Paragraph 12 reads: "Weiss argued that Espinoza was on medication for depression and used the money to cope with her son's death."
Leniency plea postpones Espinoza sentence
July 28, 2007
By DIANE KRIEGER SPIVAK
Post-Tribune staff writer
VALPARAISO -- Confusion over two granddaughters, a year apart, one of whom could suffer if her guardian grandmother was sent to jail, prompted Porter Superior Court Judge William Alexa to postpone sentencing Janie Lee Espinoza on Friday.
The Portage woman pleaded guilty in May to stealing more than $250,000 of her son Roy Buckley's military life insurance money that should have gone to his daughter Alicia Buckley, now 10, when she turns 18. Roy Buckley was killed in Iraq in 2003.
Espinoza's defense attorney Garry Weiss introduced information to the court that Espinoza has been guardian to another granddaughter Angelica Calvin, 11, the daughter of another son, since Calvin was a baby.
Angelica suffers from cerebral palsy, and would be negatively affected if Espinoza serves jail time, Weiss said.
"I'm not sure which of the two granddaughters we're talking about," Alexa said, adding that he would direct the probation department to investigate Espinoza's guardianship.
"In cases involving theft of so much money I have not hesitated to impose jail time," Alexa said. "But the probation office recommended no time at all. I do not believe I have enough information to go forward with the sentencing."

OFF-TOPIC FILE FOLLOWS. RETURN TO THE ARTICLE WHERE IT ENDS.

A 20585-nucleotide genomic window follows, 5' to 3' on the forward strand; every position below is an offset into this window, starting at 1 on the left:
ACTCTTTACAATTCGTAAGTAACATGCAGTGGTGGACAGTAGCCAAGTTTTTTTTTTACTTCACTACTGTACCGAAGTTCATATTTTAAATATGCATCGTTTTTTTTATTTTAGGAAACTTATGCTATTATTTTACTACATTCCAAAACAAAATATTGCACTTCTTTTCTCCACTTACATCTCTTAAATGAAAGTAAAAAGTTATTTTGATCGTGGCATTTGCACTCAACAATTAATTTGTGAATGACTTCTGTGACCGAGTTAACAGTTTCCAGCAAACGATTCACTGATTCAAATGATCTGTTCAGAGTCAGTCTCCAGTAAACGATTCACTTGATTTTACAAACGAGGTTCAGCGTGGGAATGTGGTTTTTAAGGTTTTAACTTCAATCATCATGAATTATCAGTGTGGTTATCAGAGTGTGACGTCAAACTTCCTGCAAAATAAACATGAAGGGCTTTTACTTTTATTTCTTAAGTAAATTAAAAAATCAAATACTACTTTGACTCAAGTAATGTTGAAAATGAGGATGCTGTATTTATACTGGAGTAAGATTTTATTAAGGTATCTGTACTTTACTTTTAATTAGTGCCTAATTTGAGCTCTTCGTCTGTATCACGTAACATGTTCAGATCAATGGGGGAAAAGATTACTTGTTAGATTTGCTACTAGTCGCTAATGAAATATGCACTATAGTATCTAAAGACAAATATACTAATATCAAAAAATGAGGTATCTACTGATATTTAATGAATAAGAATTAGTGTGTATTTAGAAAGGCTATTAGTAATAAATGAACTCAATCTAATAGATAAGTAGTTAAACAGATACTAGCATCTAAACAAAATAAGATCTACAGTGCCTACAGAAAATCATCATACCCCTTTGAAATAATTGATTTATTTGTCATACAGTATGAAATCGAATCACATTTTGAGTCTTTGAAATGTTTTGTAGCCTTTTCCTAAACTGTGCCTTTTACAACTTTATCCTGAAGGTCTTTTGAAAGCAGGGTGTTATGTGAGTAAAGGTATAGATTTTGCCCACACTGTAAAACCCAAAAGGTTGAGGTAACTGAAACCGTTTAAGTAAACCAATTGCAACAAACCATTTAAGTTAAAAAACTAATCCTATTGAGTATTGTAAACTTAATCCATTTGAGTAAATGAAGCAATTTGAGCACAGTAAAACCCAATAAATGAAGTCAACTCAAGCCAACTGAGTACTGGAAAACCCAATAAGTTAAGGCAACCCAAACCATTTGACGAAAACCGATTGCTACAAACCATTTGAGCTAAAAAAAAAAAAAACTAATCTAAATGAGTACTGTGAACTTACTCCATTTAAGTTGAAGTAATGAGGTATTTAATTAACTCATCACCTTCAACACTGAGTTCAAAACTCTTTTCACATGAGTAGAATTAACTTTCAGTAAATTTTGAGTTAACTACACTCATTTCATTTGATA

Alexa set a new sentencing date of Aug. 17.
The probation department had said Espinoza had no prior criminal history and was unlikely to re-offend.
She pleaded guilty to one count of Class C felony theft, and one count of Class B felony welfare fraud, in exchange for the court's dropping seven other felony theft counts. She could have served up to four years in jail.
Espinoza spent the money on a Florida timeshare, jewelry, a grand piano, and pews for the church she pastored, a used van, a $2,000 wedding dress and $2,000 car for her daughter, and other items.
But Weiss argued that most of the items she bought were for others, and she still lived in a trailer park when she could have bought a new house.
Weiss argued that Espinoza was on medication for depression and used the money to cope with her son's death.
Weiss turned over jewelry and a quit claim deed to the timeshare to the court on Friday adding that items had already been turned over.
Espinoza made a statement to the court Friday, asking for leniency.
"I regret the crime I was charged with," she said. "I'm sorry for what I've done. I pray you can show some kind of mercy on this case."
Alicia Buckley's mother Maria Shavey, however, told the court that Espinoza, "had no remorse or guilty feelings. She not only disregarded her son, but took away security from a child. Just like any other criminal, she should be punished, regardless of her age or mental status."
Contact Diane Krieger Spivak at 477-6019 or email@example.com